|Monday, January 28, 2002|
John Robb's Radio Weblog: "The first step to enabling a Knowledge Worker is to put a K-Log publishing tool on their desktop. Show them how easy it is to post their thinking, useful links, important e-mails, documents, and pictures to the Intranet. Show them how to connect to other K-Loggers through community features like a http://www.weblogs.com that runs behind the firewall. Point out news feeds (both internal and external) that they can subscribe to that provides them with up-to-date information on their domain of interest. Now step back and watch them begin to post, get feedback from readers, respond to links from other K-Loggers, and develop the habit of frequent posting. "
There's a characteristic of almost all of the discussion about KM that bothers me and I've finally figured out why. KM has become one of those things that everyone knows you ought to do -- it's on a par with getting more exercise or flossing your teeth. Worse than that, KM has become the organizational busybody, talking about what everyone else ought to be doing for their own good. Few of the people talking about KM seem to have any KM problems of their own, just ideas about what somebody else ought to do. There's an ugly control streak buried just beneath the surface of most of what I've seen recently about KM.
That's what makes John Robb's notion of knowledge logs (k-logs) so refreshing. But we've skipped past that part too quickly into a discussion of k-logs at the organizational level. How do we encourage people to contribute, how do we get past issues of people hoarding knowledge, and on and on.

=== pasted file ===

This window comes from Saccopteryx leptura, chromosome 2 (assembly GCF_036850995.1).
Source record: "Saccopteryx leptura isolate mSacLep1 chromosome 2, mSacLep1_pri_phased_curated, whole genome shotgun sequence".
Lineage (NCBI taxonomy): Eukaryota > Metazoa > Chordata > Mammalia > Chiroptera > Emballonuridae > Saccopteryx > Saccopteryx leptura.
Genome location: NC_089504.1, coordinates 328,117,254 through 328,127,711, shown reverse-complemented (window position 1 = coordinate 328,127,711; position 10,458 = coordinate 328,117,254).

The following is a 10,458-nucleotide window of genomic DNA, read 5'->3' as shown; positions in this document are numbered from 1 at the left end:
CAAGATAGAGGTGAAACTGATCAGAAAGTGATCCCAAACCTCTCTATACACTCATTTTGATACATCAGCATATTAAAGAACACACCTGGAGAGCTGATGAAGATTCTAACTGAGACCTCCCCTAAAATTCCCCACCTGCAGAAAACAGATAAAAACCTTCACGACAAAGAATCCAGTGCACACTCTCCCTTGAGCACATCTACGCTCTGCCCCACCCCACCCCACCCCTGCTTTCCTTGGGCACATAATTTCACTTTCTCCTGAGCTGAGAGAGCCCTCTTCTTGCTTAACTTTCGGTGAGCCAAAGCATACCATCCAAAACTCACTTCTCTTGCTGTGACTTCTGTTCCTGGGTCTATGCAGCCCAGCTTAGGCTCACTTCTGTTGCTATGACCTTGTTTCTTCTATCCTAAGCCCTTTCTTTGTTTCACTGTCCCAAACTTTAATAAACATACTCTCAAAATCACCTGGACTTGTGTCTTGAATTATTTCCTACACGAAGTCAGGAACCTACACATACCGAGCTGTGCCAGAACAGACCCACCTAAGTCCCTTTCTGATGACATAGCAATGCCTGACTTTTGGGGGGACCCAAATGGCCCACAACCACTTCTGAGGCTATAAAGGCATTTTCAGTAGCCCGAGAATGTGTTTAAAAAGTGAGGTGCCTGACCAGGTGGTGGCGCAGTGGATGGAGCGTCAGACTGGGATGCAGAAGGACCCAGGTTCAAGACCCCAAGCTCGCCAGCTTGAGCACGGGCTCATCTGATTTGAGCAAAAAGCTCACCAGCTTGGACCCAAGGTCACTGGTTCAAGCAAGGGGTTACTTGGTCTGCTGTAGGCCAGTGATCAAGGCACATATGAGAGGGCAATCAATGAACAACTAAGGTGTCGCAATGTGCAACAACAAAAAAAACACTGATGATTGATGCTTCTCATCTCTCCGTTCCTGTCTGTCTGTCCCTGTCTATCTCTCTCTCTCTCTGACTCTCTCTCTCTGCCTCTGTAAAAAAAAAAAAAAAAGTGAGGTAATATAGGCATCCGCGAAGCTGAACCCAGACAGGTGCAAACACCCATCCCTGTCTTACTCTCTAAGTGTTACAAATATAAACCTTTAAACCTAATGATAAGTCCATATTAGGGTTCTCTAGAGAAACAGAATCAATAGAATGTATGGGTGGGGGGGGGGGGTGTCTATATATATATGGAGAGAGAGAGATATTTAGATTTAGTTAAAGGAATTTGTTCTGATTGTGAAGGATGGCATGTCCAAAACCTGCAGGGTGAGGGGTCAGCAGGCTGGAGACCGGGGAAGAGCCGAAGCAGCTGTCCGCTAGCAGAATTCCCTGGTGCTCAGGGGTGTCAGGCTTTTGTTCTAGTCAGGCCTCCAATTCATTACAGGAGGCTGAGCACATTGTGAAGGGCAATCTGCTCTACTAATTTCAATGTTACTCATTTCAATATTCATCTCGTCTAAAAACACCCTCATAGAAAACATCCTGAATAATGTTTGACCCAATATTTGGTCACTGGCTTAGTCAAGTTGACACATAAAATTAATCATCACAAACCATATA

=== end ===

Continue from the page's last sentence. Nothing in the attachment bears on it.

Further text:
WIIFM, what's in it for me? Let's not skip over that question because it's central. John's starting to get at that here. Forget any payoffs to my employers; why should I bother to do anything to contribute to KM? Because a k-log makes my life easier. Maybe the others who've been talking about this are already compulsively organized and can already locate anything they've worked on in the last two years with unerring accuracy.
Me? I've been disorganized since the second grade (1960). I've been a piler not a filer most of my life. The thing I didn't figure out until it was nearly too late was that piles of bits on your hard drive are very hard to see. I think you have to work harder to be organized with PCs because everything is invisible. There aren't any physical clues to help aid your memory. A k-log in a tool as simple as Radio finally begins to help. It doesn't do the work for you, but it sure does make the work that has to be done a lot easier.